At the fifteen minute mark, Raj tries the door in spite of the sign, and is surprised when it opens. The bell over the door jingles lightly. Raj steps inside and closes it behind himself.

Stuart’s definitely not in the store. The racks of comics are silent. He’s not flopped in a corner masquerading as a plushie Pikachu or a supersized Transformer. He’s not behind the counter. He really does seem to have left the store for lunch, and that worries Raj because why would Stuart leave the door unlocked?

The door to the back room is closed. As Raj pauses outside it, a very familiar vworp-vworp sound comes from behind it, accompanied by a slow pulse of blue light around and under the door.

Raj takes a breath and knocks on the door.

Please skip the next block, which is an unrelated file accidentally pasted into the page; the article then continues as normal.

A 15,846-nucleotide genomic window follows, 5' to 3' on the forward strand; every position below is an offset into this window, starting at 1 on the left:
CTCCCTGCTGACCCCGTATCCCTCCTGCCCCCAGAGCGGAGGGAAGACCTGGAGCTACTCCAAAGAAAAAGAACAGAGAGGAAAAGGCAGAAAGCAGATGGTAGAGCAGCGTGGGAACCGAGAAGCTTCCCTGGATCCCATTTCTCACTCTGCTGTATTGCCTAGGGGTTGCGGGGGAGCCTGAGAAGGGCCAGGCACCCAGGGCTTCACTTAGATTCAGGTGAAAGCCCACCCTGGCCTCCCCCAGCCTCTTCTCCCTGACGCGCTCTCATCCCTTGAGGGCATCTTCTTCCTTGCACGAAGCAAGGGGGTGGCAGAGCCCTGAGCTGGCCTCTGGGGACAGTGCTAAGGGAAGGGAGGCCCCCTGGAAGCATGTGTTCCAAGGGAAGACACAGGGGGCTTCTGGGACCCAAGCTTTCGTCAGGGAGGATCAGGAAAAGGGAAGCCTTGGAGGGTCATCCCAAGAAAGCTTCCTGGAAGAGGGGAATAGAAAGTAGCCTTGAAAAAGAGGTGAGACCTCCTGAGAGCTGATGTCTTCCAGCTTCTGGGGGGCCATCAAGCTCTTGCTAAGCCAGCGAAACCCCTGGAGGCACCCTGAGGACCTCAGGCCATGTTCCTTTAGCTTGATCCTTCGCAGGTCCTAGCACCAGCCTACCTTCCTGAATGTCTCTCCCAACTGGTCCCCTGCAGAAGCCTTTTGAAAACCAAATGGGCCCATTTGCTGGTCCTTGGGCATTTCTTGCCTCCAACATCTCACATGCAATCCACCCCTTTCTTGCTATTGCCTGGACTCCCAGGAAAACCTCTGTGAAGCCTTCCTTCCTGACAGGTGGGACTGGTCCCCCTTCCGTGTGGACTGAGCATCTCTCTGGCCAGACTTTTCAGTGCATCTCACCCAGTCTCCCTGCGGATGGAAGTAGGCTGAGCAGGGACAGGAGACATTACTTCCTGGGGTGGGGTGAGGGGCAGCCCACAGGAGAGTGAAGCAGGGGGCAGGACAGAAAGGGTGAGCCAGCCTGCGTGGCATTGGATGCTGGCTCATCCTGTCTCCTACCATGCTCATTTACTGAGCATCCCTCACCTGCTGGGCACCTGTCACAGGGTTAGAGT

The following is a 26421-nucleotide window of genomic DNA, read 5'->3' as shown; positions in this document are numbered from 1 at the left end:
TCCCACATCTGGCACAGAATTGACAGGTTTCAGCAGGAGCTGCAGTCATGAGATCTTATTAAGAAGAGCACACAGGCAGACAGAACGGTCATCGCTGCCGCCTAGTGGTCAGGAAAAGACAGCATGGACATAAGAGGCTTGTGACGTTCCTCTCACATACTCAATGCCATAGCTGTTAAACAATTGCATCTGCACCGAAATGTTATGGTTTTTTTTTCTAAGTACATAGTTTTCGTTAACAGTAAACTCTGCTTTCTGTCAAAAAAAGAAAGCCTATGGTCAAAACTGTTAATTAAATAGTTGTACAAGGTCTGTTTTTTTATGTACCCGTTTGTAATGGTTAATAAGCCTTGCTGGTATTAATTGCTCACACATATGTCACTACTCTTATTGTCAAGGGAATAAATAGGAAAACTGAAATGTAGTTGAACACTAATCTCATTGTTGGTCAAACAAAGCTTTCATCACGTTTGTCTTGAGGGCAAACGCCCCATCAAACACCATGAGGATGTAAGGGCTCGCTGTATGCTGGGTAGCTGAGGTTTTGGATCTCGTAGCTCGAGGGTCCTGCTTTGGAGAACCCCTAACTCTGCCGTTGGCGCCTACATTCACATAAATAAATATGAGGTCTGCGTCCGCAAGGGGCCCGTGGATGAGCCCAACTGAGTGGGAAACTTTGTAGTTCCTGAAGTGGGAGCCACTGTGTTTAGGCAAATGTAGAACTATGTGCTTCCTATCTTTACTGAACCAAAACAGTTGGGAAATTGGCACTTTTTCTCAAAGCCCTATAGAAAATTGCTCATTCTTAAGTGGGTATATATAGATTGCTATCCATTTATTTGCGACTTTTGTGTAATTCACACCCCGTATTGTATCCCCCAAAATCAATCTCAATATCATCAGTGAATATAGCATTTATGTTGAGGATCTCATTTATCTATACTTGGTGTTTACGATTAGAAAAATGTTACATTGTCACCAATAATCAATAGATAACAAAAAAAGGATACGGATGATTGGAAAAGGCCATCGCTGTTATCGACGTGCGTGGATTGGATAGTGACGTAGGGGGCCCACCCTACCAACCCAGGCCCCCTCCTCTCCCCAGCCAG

“Hey, Raj, come on in,” Stuart calls, sounding totally normal and not at all like someone who’s gone nuts and locked himself in a storeroom and started pretending to be a time traveler.

Raj pushes the door open, holding the box of cookies close by his side, and enters the back room.

It’s empty. Empty, that is, except for the blue police box standing serenely down one end of the formerly cluttered space. The blue police box that looks just like the photo booth they hired for Halloween—

—except for the fact that it’s considerably more battered, slightly scorched, and the bottom third is streaked with mud and clots of dirt.

The TARDIS door is open and light spills out from it. While Raj is still dithering about whether or not to approach it, Stuart sticks his head out. He’s got the biggest smile Raj has ever seen.